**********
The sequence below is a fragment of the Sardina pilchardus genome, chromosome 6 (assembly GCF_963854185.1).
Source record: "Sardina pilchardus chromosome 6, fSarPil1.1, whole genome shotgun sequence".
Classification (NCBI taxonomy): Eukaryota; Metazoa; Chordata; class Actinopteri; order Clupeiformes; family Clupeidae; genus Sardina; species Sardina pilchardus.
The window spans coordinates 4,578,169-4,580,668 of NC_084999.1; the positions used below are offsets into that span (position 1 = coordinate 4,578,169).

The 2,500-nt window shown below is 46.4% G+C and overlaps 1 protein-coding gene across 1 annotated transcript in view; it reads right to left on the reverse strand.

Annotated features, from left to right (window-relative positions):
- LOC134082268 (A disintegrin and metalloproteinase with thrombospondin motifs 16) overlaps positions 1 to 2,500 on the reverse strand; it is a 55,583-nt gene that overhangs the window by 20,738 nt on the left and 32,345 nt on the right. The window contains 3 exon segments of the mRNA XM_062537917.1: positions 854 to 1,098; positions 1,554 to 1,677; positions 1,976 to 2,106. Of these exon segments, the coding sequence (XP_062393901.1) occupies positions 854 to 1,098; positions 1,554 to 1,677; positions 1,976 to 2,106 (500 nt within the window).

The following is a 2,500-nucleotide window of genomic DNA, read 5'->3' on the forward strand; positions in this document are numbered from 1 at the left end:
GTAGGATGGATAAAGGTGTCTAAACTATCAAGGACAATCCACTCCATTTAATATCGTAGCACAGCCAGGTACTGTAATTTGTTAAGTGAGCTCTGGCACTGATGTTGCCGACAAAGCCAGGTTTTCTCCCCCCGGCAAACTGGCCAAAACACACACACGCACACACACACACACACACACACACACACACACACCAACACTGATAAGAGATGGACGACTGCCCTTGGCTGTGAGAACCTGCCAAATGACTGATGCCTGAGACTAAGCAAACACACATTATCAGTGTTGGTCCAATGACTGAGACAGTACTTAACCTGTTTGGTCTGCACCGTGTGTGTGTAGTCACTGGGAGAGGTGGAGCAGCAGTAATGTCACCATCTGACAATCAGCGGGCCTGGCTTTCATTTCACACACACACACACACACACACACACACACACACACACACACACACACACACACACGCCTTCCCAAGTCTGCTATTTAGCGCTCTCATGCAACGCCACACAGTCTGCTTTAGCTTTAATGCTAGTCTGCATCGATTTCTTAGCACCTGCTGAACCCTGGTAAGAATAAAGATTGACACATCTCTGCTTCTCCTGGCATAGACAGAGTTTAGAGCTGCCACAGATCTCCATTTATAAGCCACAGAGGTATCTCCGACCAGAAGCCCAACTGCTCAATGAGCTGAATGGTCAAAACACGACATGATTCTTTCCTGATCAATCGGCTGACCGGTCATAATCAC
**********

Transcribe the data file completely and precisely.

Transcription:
The sequence below is a fragment of the Sardina pilchardus genome, chromosome 6 (assembly GCF_963854185.1).
Source record: "Sardina pilchardus chromosome 6, fSarPil1.1, whole genome shotgun sequence".
Classification (NCBI taxonomy): Eukaryota; Metazoa; Chordata; class Actinopteri; order Clupeiformes; family Clupeidae; genus Sardina; species Sardina pilchardus.
The window spans coordinates 4,578,169-4,580,668 of NC_084999.1; the positions used below are offsets into that span (position 1 = coordinate 4,578,169).

The 2,500-nt window shown below is 46.4% G+C and overlaps 1 protein-coding gene across 1 annotated transcript in view; it reads right to left on the reverse strand.

Annotated features, from left to right (window-relative positions):
- LOC134082268 (A disintegrin and metalloproteinase with thrombospondin motifs 16) overlaps positions 1 to 2,500 on the reverse strand; it is a 55,583-nt gene that overhangs the window by 20,738 nt on the left and 32,345 nt on the right. The window contains 3 exon segments of the mRNA XM_062537917.1: positions 854 to 1,098; positions 1,554 to 1,677; positions 1,976 to 2,106. Of these exon segments, the coding sequence (XP_062393901.1) occupies positions 854 to 1,098; positions 1,554 to 1,677; positions 1,976 to 2,106 (500 nt within the window).

The following is a 2,500-nucleotide window of genomic DNA, read 5'->3' on the forward strand; positions in this document are numbered from 1 at the left end:
GTAGGATGGATAAAGGTGTCTAAACTATCAAGGACAATCCACTCCATTTAATATCGTAGCACAGCCAGGTACTGTAATTTGTTAAGTGAGCTCTGGCACTGATGTTGCCGACAAAGCCAGGTTTTCTCCCCCCGGCAAACTGGCCAAAACACACACACGCACACACACACACACACACACACACACACACACACCAACACTGATAAGAGATGGACGACTGCCCTTGGCTGTGAGAACCTGCCAAATGACTGATGCCTGAGACTAAGCAAACACACATTATCAGTGTTGGTCCAATGACTGAGACAGTACTTAACCTGTTTGGTCTGCACCGTGTGTGTGTAGTCACTGGGAGAGGTGGAGCAGCAGTAATGTCACCATCTGACAATCAGCGGGCCTGGCTTTCATTTCACACACACACACACACACACACACACACACACACACACACACACACACACACACACGCCTTCCCAAGTCTGCTATTTAGCGCTCTCATGCAACGCCACACAGTCTGCTTTAGCTTTAATGCTAGTCTGCATCGATTTCTTAGCACCTGCTGAACCCTGGTAAGAATAAAGATTGACACATCTCTGCTTCTCCTGGCATAGACAGAGTTTAGAGCTGCCACAGATCTCCATTTATAAGCCACAGAGGTATCTCCGACCAGAAGCCCAACTGCTCAATGAGCTGAATGGTCAAAACACGACATGATTCTTTCCTGATCAATCGGCTGACCGGTCATAATCAC